1. I agree with you on the story bit, unless it’s a mobile game where story is non-existent, but still fun. I think you need to have played through enough of the game to the point where you feel you can give it an accurate score and review it.

    1. Right; I haven’t done that with Don’t Starve, so I won’t review it unless I play a lot more. I don’t even know if there’s an endgame to it (Ender Dragon for Minecraft, i.e.) so I may not even be able to “beat” the game.

      1. Yeah, that’s a problem for a lot of games these days. Sometimes you start playing a game, but it doesn’t capture your attention but it’ll captivate someone else for hours. Then there’s games where part of the community will love it, and part of it will hate it. I think part of it’s to do with a scores, but still, how do you recommend a game to a person if they’ll love it or hate it?

  2. (1) Recall my assessment of Rayman Origins. I didn’t finish that game, however I came quite close while not simply finishing the stages but unlocking all of the Electoons on each stage. This included experiencing the ‘chest chase’ levels. It seems to me that my assessment of Rayman Origins as being a remarkably bad game if played on anything but the surface level should stand due to my critical attention to detail and the extent to which I progressed in the game. I think that you’d be inclined to agree with this position.

    (2) People should NOT review games that are outside of their experience/interest unless they provide the caveat that such is the position the are playing from. The experience and viewpoints of both a genre-insider and genre-outsider can be very helpful, but that needs to be made clear in some way. I’ve noticed an unhealthy number of reviews where it’s clear the reviewer is simply bad at the game or doesn’t like it and that inappropriate bias (not all bias is inappropriate) colours their review.

    But let’s look at Don’t Starve for a moment since you brought it up. This game is significantly less about beating the game than it is about the experience of play. It also exists firmly within the RTS genre -though quite differently than a game like Command and Conquer, Civilization or Warhamer 40K: Dawn of War 2- and the Adventure genre. Action-Adventure in no way begins to adequately describe it, neither does Survival Horror or the two above-mentioned genres. It straddles the RTS/Adventure line very well, messing with and challenging the expectations of players favouring those genres…and it’s fantastic.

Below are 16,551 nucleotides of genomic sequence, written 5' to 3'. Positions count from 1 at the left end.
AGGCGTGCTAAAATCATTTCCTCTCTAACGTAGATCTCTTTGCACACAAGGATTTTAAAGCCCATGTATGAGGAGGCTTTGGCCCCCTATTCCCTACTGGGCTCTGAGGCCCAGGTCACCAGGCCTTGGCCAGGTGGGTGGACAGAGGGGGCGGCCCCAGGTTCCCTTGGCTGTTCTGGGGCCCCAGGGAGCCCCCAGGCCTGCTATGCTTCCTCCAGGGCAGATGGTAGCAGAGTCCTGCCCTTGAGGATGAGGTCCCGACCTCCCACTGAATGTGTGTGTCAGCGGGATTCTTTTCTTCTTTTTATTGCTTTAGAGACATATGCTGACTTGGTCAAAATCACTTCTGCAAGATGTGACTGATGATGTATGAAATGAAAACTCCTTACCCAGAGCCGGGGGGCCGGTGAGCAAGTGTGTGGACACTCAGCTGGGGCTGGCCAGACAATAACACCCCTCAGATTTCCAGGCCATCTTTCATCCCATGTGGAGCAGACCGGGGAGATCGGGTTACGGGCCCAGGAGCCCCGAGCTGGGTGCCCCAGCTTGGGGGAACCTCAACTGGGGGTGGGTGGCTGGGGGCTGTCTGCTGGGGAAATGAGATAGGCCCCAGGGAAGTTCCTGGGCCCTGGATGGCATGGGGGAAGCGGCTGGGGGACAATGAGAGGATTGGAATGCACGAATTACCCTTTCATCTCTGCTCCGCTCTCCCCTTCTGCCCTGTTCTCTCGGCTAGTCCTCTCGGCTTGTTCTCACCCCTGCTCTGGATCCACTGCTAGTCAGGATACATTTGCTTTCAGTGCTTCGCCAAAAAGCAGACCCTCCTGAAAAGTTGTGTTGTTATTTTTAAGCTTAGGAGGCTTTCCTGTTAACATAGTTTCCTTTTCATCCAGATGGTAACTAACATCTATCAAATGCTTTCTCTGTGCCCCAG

Looking at this game, you’d have to ask yourself if you’re familiar with particular conventions of the RTS and Adventure genres. You’d also have to ask yourself what it does that is novel and if that works. Attached to that, depending on how novel it is, if it is something that people will have some difficulty with until they accept it for what it is. For example, combat in Guild Wars 2 is very problematic. It’s not entirely hotbar-based and it’s not entirely active (cf. Final Fantasy XIII or TERA), it exists somewhere in the middle and inherits the pros and cons of BOTH systems. A player more accustomed to hotbar-based combat will find it too fast, a player more accustomed to action-based combat will find it too slow, and both are likely to find it messy until they learn to appropriately slow down or speed up. Some people love it, some people hate it and some grow to accept and even enjoy it…no matter how slowly.

    Novelty and how it can affect gameplay expectations and the experience of play is important. The critical reviewer has an eye to that.

    1. As for point 1: I definitely agree. If you come so close to beating a game before realizing it’s just not worth it, I think a review is acceptable. The only time I might advise against it would be in a game that’s very storyline focused, and say, there’s a huge plot twist at the ending, which, obviously, Rayman Origins did NOT have.

      As for point 2: I always try to extend my gameplay into other genres, and Don’t Starve is sort of a new one for me. It didn’t really click with me (to this point, anyhow) and I won’t review it because I know the game wasn’t designed with (players like) me in mind. If I were to have said I enjoy Don’t Starve, however, I think I could review it from the outsider standpoint with the stance that “even though I’m unfamiliar with the genre, this game was inviting and allowed me to enjoy the experience.” But since I don’t like it, I can’t bash a game that’s clearly not intended for this audience.

      On the other hand, have you played Don’t Starve? It seems that you know a decent amount about it.

      1. “But since I don’t like it, I can’t bash a game that’s clearly not intended for this audience.

        On the other hand, have you played Don’t Starve? It seems that you know a decent amount about it.”

        The first part is very important. A lot of games look really watered down because they tried to include features or ideas that weren’t necessary or even good, detracting from what the game perhaps was supposed to be all along. I say this because audience is important and, no matter how open-minded and critical someone is, a game can simply just not be for them and as such they’ll miss or misconstrue any amount of content. It’s good to be able to say ‘yeah…no, not for me’ and just back up. It’s intelligent and dignified.

        My experience with Don’t Starve comes from listening to and watching Pretty play well over 100 hours of the game. (Obviously, I wasn’t there for anywhere NEAR that amount of time!) What I took from watching her and listening to her explanations was gestured to in my first comment. I’m not entirely sure if Don’t Starve is a game for me but, mechanically and artistically, it does what it does very very well.